Tag Archives: California

Did you know…

…that dogs can die if they eat grapes (or raisins)? Cue minor panic this morning when one piggy mutt scoffed a stray box of Sunmaid. I think he’s OK though.

This is Wilkie the smiling dog. People say he’s fat but he’s just got a really
small head.

I can’t remember if I’ve shared the story of how we came to have Wilkie. We were living in LA and, heavily pregnant and hormonal, I happened to pass a dog-adoption stall at Larchmont Village farmer’s market, where they were looking for volunteers to foster dogs. At that time I was doing a lot of walking – or hiking, as they melodramatically call it over there – up at Runyon Canyon, and everyone else had a dog, so goddamn it I wanted one too.

I’d expected a lot of background checks, suitability questionnaires and stuff like that, but I guess it was a sign of their desperation that the process consisted of me picking the cutest-looking dog, taking him home and christening him Jason.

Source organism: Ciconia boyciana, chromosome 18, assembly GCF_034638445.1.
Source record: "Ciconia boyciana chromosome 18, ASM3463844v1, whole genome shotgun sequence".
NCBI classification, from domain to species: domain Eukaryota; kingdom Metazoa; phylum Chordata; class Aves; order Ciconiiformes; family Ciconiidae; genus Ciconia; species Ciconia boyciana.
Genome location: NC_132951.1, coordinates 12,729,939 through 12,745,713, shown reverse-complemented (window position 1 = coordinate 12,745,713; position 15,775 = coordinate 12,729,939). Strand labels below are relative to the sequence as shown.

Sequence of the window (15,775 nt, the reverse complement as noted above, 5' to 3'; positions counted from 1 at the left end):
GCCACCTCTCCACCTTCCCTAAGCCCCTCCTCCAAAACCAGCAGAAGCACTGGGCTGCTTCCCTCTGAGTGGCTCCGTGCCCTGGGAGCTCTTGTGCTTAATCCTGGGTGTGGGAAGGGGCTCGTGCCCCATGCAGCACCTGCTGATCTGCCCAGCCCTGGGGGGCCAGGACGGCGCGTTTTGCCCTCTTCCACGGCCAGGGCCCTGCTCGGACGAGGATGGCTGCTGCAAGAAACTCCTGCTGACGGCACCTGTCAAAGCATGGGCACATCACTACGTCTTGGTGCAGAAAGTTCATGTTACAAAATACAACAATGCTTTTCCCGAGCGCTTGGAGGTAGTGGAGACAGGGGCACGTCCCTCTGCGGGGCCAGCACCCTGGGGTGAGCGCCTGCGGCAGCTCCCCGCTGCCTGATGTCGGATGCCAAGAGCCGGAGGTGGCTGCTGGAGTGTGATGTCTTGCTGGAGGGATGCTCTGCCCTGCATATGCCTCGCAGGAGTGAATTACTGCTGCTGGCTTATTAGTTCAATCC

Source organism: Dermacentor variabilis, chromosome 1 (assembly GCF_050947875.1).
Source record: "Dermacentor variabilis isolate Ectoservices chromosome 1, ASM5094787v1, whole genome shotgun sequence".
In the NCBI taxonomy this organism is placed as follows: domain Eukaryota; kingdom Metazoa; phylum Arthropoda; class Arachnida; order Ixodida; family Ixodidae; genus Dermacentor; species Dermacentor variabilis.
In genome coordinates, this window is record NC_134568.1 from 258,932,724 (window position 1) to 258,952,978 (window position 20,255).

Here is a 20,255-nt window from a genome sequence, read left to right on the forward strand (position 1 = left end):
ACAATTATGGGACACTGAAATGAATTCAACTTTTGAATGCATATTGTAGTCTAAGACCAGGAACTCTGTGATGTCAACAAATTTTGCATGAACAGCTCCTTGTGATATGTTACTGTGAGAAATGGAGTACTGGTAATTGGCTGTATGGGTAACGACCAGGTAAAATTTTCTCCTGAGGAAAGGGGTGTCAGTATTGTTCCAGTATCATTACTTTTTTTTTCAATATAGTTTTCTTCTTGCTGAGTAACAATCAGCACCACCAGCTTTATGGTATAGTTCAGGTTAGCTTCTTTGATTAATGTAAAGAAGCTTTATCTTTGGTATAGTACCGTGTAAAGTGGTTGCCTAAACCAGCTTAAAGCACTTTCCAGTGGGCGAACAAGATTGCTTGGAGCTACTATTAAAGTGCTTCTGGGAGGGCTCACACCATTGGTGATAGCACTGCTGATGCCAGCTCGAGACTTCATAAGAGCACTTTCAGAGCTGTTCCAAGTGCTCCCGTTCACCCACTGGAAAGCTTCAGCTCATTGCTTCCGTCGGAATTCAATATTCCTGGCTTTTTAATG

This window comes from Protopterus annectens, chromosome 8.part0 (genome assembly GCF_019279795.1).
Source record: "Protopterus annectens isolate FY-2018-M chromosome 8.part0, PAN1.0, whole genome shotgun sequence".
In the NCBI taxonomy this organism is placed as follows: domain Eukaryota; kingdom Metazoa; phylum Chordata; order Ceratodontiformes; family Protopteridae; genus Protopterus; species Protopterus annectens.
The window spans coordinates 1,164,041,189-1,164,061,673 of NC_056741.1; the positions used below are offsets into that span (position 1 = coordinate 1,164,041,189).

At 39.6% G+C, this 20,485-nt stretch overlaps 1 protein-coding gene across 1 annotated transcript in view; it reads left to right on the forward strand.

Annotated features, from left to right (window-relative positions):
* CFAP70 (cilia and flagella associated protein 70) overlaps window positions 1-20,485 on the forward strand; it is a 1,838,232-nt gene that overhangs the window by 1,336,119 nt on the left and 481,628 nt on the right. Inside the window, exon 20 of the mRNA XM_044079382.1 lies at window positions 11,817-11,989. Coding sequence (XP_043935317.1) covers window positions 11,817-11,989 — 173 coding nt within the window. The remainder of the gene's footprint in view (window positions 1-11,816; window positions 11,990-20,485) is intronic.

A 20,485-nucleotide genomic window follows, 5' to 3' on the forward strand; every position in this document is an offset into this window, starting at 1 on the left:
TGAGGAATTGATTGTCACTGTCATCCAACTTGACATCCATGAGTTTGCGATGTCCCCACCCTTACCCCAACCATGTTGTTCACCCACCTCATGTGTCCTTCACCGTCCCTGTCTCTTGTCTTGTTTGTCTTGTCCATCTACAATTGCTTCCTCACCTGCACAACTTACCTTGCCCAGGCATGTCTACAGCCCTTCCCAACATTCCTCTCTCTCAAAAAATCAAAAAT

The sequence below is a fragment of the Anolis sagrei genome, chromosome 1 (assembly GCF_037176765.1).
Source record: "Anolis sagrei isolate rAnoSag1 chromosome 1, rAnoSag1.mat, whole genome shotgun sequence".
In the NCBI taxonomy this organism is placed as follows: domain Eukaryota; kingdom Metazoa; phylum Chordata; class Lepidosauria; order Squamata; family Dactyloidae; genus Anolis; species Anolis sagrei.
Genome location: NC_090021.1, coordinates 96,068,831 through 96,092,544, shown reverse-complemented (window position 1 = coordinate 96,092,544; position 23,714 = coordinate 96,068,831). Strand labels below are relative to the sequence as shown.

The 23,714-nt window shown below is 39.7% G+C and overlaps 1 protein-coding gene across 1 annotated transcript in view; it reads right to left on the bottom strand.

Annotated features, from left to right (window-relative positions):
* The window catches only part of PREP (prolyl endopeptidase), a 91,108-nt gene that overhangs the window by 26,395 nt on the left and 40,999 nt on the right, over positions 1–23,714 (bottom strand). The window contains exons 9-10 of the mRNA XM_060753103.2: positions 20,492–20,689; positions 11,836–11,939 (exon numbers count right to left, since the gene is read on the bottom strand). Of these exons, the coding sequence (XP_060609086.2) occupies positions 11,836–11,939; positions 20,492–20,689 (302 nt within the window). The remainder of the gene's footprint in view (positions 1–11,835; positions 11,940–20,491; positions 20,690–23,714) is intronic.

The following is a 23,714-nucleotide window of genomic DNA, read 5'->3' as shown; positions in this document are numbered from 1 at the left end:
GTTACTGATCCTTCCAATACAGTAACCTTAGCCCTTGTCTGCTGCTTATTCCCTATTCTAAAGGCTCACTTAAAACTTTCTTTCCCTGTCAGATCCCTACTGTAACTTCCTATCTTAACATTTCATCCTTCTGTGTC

Jason was pretty cute. And devoted, too. Although he did have some issues, like snarling if my husband came near me, and having random panic attacks in the street. He also had a problem with lifts.

Every Sunday morning I’d have to return him to the farmer’s market and call late afternoon to see if he’d been adopted. This made Sundays something of an emotional ordeal. Jason was so adorable, I knew it was only a matter of time before he’d be adopted, and sure enough one Sunday I called as usual, at around three, and they said he’d gone home with another family. I didn’t even *sob* get to say goodbye. I decided then that dog fostering was far too heartbreaking and I’d never do it again.

Later that week I got a call from the head of the charity saying they had a dog they’d no room for and could I please consider fostering it? ‘Only they kill strays in California,’ she reminded me. So I found myself driving to pick up this dog, having forgotten to ask a single question about it. For all I knew it could have been a 12-stone pitbull.